It's typical of Ovid - the wittiest, naughtiest, cleverest writer of his age - that he should spot the chance to express himself through these lesser-told aspects of well-known myths. Forget Theseus - let's hear from Ariadne. Never mind Ulysses' journey- what about Penelope?
In his programme notes, JST artistic director, Tom Littler, discusses the origin of this project and how “imitative” translation, as defined by the poet Dryden, could bring out new elements of existing stories as opposed to what he described as “meta-phrasing”, more literal linguistic transpositions. A bit like literate jazz improvisation versus straight ahead replication of a “standard”; John Coltrane’s endless spontaneity versus Johnny Hodges, who led the saxophone section in the Duke Ellington Big Band in highly structured breaks.
Two thousand years ago, the Roman poet Ovid took the former approach in placing the side-lined heroines of Middle East and Mediterranean oral tradition, centre stage with a series of imaginary letters. These stories were so well known to every Roman and they persist to this day in many aspects of modern culture. One of the oldest books in my family is an Eighteenth Century edition of Ovid’s Metamorphises – featuring some of the characters referred to in these plays - but you don’t have to look far to find stories of Helen of Troy, Jason and the Argonauts, Theseus and the Minotaur.
|Patsy Ferran as Ariadne|
Having only recently studied an epic German silent adaptation of Helen from 1924 (based on Homer’s take…), I was well placed to contextualise some of the stories but the strength of this production is that you don’t need to know too much of the myth; these stories all resonate not just in the narrative content but also in the way the text connects to recognisable individual concerns. These are women devastated by loss, ignored by so called heroes – just “thugs” as Penelope calls them – who prefer the distractive glory of battle to their domestic responsibilities – and the chase of new loves to the woman left behind.
The plays were rehearsed, performed and filmed live at Jermyn Street Theatre in socially distanced conditions and all capture the intimacy and power of this unique venue. You can almost feel your knees pressing against the seat in front and sense the reactions of the audience packed around you: this is what we’ve been missing!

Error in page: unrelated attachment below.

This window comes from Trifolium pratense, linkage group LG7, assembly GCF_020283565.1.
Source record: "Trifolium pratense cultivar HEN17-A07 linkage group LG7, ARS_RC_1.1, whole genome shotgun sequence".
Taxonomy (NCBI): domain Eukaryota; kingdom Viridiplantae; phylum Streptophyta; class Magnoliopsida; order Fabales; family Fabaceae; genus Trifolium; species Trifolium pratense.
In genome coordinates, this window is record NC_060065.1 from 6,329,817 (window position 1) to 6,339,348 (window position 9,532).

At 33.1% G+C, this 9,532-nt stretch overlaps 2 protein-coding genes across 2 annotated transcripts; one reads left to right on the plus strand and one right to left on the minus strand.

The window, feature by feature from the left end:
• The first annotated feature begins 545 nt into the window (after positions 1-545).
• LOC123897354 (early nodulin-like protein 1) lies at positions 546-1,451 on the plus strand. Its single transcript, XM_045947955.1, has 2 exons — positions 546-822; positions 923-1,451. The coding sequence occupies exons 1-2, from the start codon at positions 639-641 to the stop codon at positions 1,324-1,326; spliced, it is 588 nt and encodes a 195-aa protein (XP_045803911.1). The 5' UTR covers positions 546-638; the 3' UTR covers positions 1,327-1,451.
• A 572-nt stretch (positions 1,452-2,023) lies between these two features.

Remarkably, each piece was performed and filmed live in a single take and this freshness comes across so well as each actor is absolutely in the moment. So many plays though yet whilst each is so different, so is every performance and all are high quality, engaging, warm, sorrowful, funny and, occasionally frightening. The monologues are in three strands with the pays directed variously and expertly, by Tom Littler, Adjoa Andoh and Cat Robey.
|Olivia Williams as Hypsipyle, the wife of Jason|
The Labyrinth - the women who encountered Jason and Theseus.
Are you friends, are you foes… are you gods?
String by Bryony Lavery features Patsy Ferran as Ariadne, half-sister to the half man-half bull, Minotaur who is wrestling with the fact that her lover has just killed her brother. Ariadne is shocked as she turns to face us before realising that we’re hear to listen to her story. Lavery’s script is literate and witty – I loved the play on words especially when Ariadne “loses her thread” as she discusses the ball of string given to Theseus to prevent him getting lost in the Labyrinth. He found his way out and has gone far beyond yet she is the one now lost even with the string. Ferran is funny and heartfelt, a classical mix.
Pity the Monster by Timberlake Wertenbaker has Dofia Croll as a fiery Phaedra, Ariadne’s sister, who marries her beloved, Theseus, also the killer of her half-brother… but, of course, she really loves his son Hippolytus. There are so many taboos broken by this woman but she is passionate in seeking “acceptance for desire…”.
|Dofia Croll as Phaedra|
I imagined you dead… in a nice way…